The iconic Grandidier’s baobab, known locally as renala, is endemic to south-west Madagascar and is highly valued for not just one, but many reasons. Its bark is used for rope, roofing and medicinal products, the trees have an important cultural role, and the fruits provide highly nutritious food. These fruits, which are rich in vitamins and very nutritious, are not only recognised locally. Baobab fruit has been called a ‘superfood’ on the international market after it was approved for use in smoothies by the European Union in 2008. This international recognition could provide both opportunity and risk for the endangered and CITES-listed species. Our GTC partner, Malagasy NGO Madagasikara Voakajy, has been supporting communities to sustainably use baobab products from local forests, developing a sustainable harvest plan and market linkages to ensure a fair price is received. This can result in an increased local value placed on the species, providing an incentive for long-term baobab protection and conservation.

Grandidier's baobab fruit at the market. Credit: Madagasikara Voakajy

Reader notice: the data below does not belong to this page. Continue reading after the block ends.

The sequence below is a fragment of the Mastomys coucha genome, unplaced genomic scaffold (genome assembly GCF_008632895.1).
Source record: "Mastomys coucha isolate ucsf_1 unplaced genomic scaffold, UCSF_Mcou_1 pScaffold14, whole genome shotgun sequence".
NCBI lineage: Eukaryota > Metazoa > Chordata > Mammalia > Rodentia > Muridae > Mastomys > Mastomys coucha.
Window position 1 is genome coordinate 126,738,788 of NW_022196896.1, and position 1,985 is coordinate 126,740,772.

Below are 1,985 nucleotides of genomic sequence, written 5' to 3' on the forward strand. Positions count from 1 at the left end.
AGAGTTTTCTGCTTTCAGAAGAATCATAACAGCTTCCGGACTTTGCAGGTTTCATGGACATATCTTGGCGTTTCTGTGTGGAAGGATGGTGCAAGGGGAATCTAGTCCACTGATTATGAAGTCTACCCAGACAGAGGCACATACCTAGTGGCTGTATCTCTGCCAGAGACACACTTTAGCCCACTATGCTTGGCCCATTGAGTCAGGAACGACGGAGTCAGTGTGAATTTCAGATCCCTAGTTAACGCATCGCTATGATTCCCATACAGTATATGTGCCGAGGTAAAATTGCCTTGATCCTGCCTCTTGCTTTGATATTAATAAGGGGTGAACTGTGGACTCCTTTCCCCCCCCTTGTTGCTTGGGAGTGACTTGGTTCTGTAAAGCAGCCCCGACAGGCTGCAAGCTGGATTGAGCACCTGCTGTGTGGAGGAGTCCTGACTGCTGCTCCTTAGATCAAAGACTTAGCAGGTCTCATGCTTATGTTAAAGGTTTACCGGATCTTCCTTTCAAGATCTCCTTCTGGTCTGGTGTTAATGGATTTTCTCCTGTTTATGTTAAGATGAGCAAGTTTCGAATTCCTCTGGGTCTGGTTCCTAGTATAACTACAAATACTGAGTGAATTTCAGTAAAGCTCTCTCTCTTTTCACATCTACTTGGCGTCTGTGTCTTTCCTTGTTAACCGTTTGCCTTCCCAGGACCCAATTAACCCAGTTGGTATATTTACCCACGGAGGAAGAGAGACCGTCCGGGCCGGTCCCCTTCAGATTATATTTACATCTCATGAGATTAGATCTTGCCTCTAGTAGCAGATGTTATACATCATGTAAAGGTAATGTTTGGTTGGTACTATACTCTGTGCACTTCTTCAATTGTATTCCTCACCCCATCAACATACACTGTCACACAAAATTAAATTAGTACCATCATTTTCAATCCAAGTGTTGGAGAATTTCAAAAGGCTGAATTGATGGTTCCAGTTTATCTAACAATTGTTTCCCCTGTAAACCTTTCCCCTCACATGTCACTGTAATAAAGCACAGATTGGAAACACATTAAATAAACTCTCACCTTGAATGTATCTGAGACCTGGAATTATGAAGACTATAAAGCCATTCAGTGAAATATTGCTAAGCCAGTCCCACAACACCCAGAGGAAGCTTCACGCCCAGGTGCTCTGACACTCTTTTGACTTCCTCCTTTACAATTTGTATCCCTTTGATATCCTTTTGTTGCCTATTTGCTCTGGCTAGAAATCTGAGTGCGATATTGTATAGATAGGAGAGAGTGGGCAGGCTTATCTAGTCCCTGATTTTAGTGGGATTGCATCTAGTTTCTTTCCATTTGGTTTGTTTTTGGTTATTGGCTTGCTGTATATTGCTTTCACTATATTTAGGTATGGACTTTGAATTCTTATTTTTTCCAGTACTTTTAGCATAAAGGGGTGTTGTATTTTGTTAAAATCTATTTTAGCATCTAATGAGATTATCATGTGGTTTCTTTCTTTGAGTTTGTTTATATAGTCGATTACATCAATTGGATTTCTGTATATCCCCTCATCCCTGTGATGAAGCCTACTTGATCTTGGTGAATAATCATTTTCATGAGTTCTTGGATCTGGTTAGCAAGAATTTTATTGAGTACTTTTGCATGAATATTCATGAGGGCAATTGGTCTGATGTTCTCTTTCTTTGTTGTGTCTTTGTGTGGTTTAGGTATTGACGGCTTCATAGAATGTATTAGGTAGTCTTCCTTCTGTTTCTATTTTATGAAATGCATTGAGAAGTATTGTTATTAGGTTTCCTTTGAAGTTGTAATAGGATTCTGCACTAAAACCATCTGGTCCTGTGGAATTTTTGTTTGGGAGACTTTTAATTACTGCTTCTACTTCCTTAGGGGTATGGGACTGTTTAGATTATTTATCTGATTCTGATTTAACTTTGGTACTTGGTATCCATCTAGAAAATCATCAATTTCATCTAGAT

Grandidier’s baobab fruit at the market. Credit: Madagasikara Voakajy

Festive forestry

Around the world, many people enjoy celebrating the festive Christmas period by bringing trees into homes and decorating them. Imported conifers are often used, but an enterprising GTC project in Saint Lucia is promoting the use of the native, and critically endangered, Juniperus barbadensis var. barbadensis. Now restricted in the wild to the very tip of Petit Piton, the species – known locally as the pencil cedar – is being piloted as a sustainable Christmas tree for Saint Lucians to enjoy over the festive period and then plant out in their gardens, supporting the long-term recovery of the species. Local awareness campaigns are already driving demand for the species, and we can’t wait to see these trees lit up in celebration in years to come.

Many young potential Christmas trees, all native pencil cedars. Credit: Sophie Steele/FFI

Many young potential Christmas trees, all native pencil cedars. Credit: Sophie Steele/FFI

Water for life